This blog will attempt to record some of these adventures and my musings along the way.
Given how complicated the whole relocation process was, it may also provide some bread crumbs of information to others considering relocation as an option.
July 27, 2013- I have had the most wonderful morning. It’s hard to know what to attribute it to except perhaps jet lag is easing its ferocious grip on my poor brain and I’ve had a chance to actually look around and experience my surroundings. Also, today was the first morning I woke up in my small apartment hotel room, knowing that I could start to unpack my two huge monster bags (yes, just like those ones you see at the airport headed to Islamabad) and I could take the tram to work rather than piling into a taxi. Because of the big Liverpool vs Melbourne soccer game that brought 95,000 attendees and caused all the hotels to sell out, I had been traveling between 3 different hotels over the course of 3 nights.
Walking down Little Bourke street on this quiet grey morning to catch the tram, there could be no doubt in my mind that I had traveled to a new and wonderful place – somewhat reminiscent of Europe, with Asian overtones and yet very unique and Australian. I caught a tram that was not at all crowded , either because I was late getting out this morning or because it was about the 7th tram in line going up Swanston street. Walking the couple of blocks over to the lab, I stopped in at the Italian coffee shop (the ones my colleagues have assured me is the best of the 5 or 6 in the immediate radius of our building), and got a large cappuccino and a chocolate-nut-berry muffin. Seven dollars later I had my breakfast in hand and headed upstairs … not to my office, but to my space, shall we call it. Not sure if I should be alarmed or exhilarated at the trend, but some time ago I was in a large office with windows in our Hawthorne NY building. When we shut that building down and converged all the researchers our Yorktown lab, I had a smaller office with no windows (none of the offices have windows in Yorktown – apparently Eero Saarinen decided the glare would be bad for all those scholarly [male] computer scientists). Now I find myself in our fledgling lab, built to be lean and innovative with a start-up mentality and I have NO office. In a very democratic fashion, everyone sits in open spaces, including the lab director, which I expect may be designed to make us feel young, vibrant and energetic. Who knows, it could be working :)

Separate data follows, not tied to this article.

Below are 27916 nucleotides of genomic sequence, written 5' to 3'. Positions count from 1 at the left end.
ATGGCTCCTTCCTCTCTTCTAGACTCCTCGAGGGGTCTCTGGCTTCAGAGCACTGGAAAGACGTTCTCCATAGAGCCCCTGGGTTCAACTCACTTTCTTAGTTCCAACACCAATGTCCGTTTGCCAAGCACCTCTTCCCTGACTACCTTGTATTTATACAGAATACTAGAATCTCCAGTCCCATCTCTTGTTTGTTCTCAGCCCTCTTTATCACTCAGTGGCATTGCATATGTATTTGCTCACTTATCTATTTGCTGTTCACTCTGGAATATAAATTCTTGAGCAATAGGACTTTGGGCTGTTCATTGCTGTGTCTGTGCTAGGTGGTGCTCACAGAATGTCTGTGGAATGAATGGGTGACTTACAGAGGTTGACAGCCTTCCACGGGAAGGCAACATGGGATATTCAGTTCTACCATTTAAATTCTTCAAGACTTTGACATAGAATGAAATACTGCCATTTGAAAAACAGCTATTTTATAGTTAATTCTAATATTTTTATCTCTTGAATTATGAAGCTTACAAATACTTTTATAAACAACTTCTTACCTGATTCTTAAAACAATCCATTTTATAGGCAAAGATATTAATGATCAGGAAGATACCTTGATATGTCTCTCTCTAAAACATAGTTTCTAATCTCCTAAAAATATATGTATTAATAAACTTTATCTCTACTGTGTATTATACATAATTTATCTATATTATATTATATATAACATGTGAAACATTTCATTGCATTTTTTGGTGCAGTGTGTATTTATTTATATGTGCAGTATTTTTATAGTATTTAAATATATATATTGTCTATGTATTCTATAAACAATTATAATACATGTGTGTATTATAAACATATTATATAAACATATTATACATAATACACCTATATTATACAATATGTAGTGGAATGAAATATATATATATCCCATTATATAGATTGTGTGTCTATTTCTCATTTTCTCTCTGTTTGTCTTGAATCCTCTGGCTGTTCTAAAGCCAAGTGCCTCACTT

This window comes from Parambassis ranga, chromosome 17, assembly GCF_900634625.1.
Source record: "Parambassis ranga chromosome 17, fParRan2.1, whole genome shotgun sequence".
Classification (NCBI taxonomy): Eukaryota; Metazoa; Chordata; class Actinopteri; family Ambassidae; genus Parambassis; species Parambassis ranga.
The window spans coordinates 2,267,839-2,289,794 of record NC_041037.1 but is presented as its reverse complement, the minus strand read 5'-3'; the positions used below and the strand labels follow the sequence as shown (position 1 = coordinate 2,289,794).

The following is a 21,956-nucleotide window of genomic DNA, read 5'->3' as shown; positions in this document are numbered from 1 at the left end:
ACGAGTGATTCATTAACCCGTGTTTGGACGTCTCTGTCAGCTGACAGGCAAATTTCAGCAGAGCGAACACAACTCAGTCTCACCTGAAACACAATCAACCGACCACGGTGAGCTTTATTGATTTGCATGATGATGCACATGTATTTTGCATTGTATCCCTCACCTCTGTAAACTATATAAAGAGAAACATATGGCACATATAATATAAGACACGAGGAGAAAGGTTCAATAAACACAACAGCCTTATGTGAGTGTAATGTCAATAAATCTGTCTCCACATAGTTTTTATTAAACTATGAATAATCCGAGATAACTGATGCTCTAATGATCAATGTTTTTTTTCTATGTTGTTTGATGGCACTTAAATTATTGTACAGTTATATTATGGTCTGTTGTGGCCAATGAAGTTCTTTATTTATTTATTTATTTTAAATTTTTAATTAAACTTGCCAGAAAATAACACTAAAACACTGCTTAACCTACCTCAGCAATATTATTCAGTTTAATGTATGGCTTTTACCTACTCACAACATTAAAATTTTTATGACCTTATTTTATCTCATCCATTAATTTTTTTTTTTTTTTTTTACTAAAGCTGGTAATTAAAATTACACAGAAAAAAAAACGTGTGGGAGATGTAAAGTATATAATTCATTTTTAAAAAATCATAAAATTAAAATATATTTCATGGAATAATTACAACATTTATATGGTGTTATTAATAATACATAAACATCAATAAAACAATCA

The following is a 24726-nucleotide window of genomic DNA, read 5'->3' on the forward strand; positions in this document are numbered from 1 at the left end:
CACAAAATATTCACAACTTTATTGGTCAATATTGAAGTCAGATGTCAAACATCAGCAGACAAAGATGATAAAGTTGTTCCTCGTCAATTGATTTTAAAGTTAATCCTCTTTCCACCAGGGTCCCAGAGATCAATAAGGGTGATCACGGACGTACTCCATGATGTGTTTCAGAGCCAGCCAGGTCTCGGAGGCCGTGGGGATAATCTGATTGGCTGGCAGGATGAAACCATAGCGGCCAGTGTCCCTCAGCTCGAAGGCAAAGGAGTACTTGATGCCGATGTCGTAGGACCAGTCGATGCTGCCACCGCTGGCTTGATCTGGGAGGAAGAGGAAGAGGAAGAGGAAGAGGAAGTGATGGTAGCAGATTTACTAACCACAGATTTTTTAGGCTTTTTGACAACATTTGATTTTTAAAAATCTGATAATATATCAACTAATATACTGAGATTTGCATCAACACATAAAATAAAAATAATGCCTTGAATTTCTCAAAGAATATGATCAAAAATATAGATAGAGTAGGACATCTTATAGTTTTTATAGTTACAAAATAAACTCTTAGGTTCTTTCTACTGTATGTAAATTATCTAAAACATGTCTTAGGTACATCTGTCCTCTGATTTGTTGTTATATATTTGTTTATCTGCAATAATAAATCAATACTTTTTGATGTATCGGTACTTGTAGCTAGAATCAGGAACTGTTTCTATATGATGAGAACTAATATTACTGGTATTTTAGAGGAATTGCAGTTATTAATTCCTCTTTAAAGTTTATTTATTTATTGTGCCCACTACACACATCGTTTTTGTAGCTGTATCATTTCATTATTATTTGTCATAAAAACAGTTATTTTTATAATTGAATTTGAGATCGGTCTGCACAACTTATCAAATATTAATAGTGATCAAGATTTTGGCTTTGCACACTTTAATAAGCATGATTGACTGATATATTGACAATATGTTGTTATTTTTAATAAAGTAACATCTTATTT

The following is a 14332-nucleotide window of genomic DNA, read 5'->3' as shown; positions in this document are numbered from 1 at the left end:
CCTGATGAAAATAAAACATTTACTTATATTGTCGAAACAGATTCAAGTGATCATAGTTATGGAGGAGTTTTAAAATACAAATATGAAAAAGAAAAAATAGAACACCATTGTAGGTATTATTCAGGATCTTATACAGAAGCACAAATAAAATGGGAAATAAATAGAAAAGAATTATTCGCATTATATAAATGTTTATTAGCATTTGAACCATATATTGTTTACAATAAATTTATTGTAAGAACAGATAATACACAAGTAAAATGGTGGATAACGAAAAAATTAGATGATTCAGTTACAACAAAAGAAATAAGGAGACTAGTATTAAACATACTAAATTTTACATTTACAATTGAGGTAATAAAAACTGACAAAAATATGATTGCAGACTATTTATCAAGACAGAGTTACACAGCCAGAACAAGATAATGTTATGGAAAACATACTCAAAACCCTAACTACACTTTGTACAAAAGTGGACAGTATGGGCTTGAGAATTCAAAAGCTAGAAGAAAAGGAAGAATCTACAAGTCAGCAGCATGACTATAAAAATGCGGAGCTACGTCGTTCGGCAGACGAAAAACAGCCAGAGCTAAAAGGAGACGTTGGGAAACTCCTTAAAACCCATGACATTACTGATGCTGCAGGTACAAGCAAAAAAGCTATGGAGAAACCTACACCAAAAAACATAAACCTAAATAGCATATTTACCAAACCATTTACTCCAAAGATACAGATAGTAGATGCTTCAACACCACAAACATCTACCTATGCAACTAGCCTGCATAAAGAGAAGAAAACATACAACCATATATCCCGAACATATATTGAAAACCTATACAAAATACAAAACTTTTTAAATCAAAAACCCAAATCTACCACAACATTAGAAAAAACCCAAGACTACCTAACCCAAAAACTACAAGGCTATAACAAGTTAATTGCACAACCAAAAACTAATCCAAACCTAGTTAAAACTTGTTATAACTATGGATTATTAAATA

I would not want to claim in any way or pretend that ripping up a life by its roots and moving 18,000 miles away is an easy thing, or something to be undertaken lightly. In a perfect world we would have picked a departure date that got us into Melbourne on a Friday evening and had a couple of days to find our way around town. However, as we know, the world is far from perfect (but at times it can be just grand). So my son and I dashed for an airplane on Friday evening in NY, the last possible moment we could catch one and still get him to his mandatory orientation on Monday morning. We landed on Sunday evening and by 8 am the following morning he needed to be at orientation. I started work on Tuesday morning.Jet lagged brain is a funny thing. I tried doing a Google search on it and mostly what comes up is tips on how to ‘beat’ jet lag and the fact that continuous exposure to jet lag can cause permanent brain damage. No surprise. My impression of jet-lagged brain is one’s ‘executive planning’ function (this is a real brain function that can be tested with standardized tests) goes away. What’s interesting about this is that some less forward-thinking, organized and measured part of your brain takes over, and realizes that the exec planning guy is no longer in residence. In order to deal with this, the chicken-little mind produces alarm interrupts – possibly to compensate for the fact that there is nobody minding the shop. In reality the chicken-little guy doesn’t have a clue about where things stand or what needs to be done, but he figures if he fires enough alarms he might possibly cover the bases. So the lesser brain alerts … where is the visa document … it’s gone … I had it before and now it is gone! Quick look, look, look for it! Oh, I already realized it was important and I took it out of my purse and put it on the desk. All is well. Until the next interrupt arrives. Do you have your purse - quick check for your purse. Yes, it is on my shoulder where it always is. And so the day wears on, with interrupts ranging in scale and intensity. All very tiring, which is kind of silly, because the reason your brain is doing this in the first place is because it is tired! Anyway, the worst part of this seems to be past. Now I just have regular exhaustion that kicks in early in the day, and by the time the sky is starting to darken (rather early here given 'winter) it feels like my brain has turned to mush.